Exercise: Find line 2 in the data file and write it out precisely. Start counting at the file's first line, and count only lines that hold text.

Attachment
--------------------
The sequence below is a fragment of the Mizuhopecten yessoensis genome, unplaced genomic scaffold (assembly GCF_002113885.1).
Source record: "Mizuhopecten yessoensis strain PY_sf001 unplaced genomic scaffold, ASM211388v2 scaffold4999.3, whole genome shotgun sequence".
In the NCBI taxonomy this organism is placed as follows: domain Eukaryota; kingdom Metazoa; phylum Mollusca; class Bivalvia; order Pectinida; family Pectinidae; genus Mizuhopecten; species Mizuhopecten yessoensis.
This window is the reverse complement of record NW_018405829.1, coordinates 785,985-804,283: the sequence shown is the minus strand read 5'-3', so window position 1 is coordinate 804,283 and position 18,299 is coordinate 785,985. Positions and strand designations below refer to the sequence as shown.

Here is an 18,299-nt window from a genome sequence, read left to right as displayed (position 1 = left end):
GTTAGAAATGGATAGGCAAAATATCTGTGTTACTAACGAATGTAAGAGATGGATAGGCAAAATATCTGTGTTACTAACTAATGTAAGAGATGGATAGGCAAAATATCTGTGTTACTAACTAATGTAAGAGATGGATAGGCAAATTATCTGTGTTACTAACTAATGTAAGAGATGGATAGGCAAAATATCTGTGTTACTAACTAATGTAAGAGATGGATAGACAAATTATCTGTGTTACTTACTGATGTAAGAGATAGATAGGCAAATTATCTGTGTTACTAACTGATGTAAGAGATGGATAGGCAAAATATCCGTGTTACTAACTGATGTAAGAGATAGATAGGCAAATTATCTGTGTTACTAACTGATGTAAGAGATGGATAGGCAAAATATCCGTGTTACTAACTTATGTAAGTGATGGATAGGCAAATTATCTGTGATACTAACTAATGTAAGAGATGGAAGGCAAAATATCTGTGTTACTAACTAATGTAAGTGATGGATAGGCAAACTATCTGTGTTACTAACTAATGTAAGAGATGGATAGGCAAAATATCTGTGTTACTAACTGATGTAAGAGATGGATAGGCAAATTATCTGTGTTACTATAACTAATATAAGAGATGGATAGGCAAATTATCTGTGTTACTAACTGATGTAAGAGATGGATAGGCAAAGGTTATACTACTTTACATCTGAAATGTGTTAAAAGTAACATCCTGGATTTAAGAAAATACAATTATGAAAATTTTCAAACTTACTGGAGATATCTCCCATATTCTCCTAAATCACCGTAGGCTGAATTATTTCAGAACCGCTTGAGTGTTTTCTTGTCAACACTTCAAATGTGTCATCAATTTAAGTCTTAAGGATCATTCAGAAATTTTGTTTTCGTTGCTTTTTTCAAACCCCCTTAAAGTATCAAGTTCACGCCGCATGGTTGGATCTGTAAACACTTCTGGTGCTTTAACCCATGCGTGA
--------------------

Source record: "Mizuhopecten yessoensis strain PY_sf001 unplaced genomic scaffold, ASM211388v2 scaffold4999.3, whole genome shotgun sequence".